Boom in electric vehicles prompts greater power
Updated 10:54, 19-Nov-2019
Zhou Jiaxin

With over three and a half million electric vehicles (EV) on the road, China is in need of chargers.  

In the capital city of Beijing, over 13,000 new chargers have been installed this year. Almost 480,000 public ones are up and running, and some charge faster than others. 

That's more than eight times the total number of the public chargers in the United States. 

Charging station in China. /VCG Photo

Charging station in China. /VCG Photo

With the number of chargers on the rise, global sales of gas guzzling vehicles have slowed. In 2019, that growth rate has so far dropped by 0.84 percent, and it's estimated to fall another 1.85 percent next year. At the same time, growth rates for EVs are slated to be 55.4 percent for this year and 47.4 percent for 2020.

The International Energy Agency says the growth of EVs will shrink fossil fuel usage by about four million barrels a day.

Energy switching is essential to the carbon emission reduction, said Xu Yanhua, secretary-general of China's Electric Vehicle Infrastructure Promotion Alliance.

"As the signatory nation of the Paris agreement, China is committed to that," Xu said, noting the second largest economy rolled out its plan for fuel-efficient cars in 2012 and regulated steps for electrification.

What matters in terms of charging infrastructure is service efficiency, Xu added.

Uni-EV, a leading EV service startup based in Beijing, launched the App YeahCharge this year.

YeahCharge tells you the location of the nearest stations, as well as prices and the number of available rapid and slow chargers. This addresses some of the anxieties drivers used to have.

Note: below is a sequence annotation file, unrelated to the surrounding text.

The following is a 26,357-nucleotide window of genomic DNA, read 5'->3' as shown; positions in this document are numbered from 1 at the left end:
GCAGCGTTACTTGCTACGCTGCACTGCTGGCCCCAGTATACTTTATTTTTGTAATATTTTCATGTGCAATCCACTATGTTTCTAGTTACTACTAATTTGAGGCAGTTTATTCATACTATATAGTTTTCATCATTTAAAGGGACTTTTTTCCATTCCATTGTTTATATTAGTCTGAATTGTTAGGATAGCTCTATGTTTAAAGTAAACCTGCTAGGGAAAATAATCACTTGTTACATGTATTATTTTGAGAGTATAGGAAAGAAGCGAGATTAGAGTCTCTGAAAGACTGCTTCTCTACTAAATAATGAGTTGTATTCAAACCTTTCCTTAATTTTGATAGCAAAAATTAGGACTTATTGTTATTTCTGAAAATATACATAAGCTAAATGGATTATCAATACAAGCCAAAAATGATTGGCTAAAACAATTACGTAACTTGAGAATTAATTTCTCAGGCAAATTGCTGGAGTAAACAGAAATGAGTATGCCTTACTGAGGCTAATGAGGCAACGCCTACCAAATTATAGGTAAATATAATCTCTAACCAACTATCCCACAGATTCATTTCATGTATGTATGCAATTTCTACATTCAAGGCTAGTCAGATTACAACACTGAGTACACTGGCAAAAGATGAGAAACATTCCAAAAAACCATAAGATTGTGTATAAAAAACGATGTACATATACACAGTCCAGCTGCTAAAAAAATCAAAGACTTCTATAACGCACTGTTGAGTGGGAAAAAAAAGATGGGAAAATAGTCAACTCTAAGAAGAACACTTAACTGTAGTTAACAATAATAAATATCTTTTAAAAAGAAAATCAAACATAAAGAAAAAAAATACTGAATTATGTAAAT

During the National Holiday in October, the company followed two users' trips from Beijing to Xi'an and Guangzhou for feedbacks.

"They found it convenient to locate chargers and finished their fun trips," said Zhang Junjun, CTO of Uni-EV.

According to Zhang, chargers installed after 2015 are likely more efficient, as each may serve an average of ten users a day. "China's prior infrastructure was to boost EV buyers' confidence."

Tesla's EV chargers in China. /VCG Photo

Tesla's EV chargers in China. /VCG Photo

Tesla has also prioritized the installation of its own chargers, as the American EV maker this year kicked off the operation of Shanghai factory with an annual ramp-up of 500,000 vehicles.

So far, about 3,000 chargers, including 1,000 superchargers, have been installed. In Beijing, Tesla has one of the world's three largest charging stations.

But Tesla is not alone in terms of boosting the driver's confidence.

German automaker Volkswagen is concluding two EV factories in China next year, aiming to have 100,000 more vehicles on China's roads than Tesla. That goal will scale up its charging stations, bypassing Tesla on the key battleground in China.

At home, the German government's Climate Protection Program settled on a plan to have 10 million electric cars by 2030, mapping out fresh and generous subsidies.